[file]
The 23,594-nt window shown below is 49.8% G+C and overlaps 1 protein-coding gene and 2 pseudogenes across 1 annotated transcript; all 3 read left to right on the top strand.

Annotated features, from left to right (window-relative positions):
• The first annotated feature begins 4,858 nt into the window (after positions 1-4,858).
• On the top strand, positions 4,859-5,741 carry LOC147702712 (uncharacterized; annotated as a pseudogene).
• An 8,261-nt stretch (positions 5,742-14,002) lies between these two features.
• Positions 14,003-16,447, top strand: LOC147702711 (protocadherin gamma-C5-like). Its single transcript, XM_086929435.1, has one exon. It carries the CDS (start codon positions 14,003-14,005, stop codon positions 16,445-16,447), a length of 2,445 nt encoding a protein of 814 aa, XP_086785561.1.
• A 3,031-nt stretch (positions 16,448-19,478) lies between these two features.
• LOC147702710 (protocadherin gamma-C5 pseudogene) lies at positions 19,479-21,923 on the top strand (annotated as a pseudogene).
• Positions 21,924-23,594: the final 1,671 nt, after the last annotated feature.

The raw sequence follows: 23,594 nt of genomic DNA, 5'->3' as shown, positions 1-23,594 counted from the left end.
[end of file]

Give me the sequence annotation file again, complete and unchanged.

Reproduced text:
The 23,594-nt window shown below is 49.8% G+C and overlaps 1 protein-coding gene and 2 pseudogenes across 1 annotated transcript; all 3 read left to right on the top strand.

Annotated features, from left to right (window-relative positions):
• The first annotated feature begins 4,858 nt into the window (after positions 1-4,858).
• On the top strand, positions 4,859-5,741 carry LOC147702712 (uncharacterized; annotated as a pseudogene).
• An 8,261-nt stretch (positions 5,742-14,002) lies between these two features.
• Positions 14,003-16,447, top strand: LOC147702711 (protocadherin gamma-C5-like). Its single transcript, XM_086929435.1, has one exon. It carries the CDS (start codon positions 14,003-14,005, stop codon positions 16,445-16,447), a length of 2,445 nt encoding a protein of 814 aa, XP_086785561.1.
• A 3,031-nt stretch (positions 16,448-19,478) lies between these two features.
• LOC147702710 (protocadherin gamma-C5 pseudogene) lies at positions 19,479-21,923 on the top strand (annotated as a pseudogene).
• Positions 21,924-23,594: the final 1,671 nt, after the last annotated feature.

The raw sequence follows: 23,594 nt of genomic DNA, 5'->3' as shown, positions 1-23,594 counted from the left end.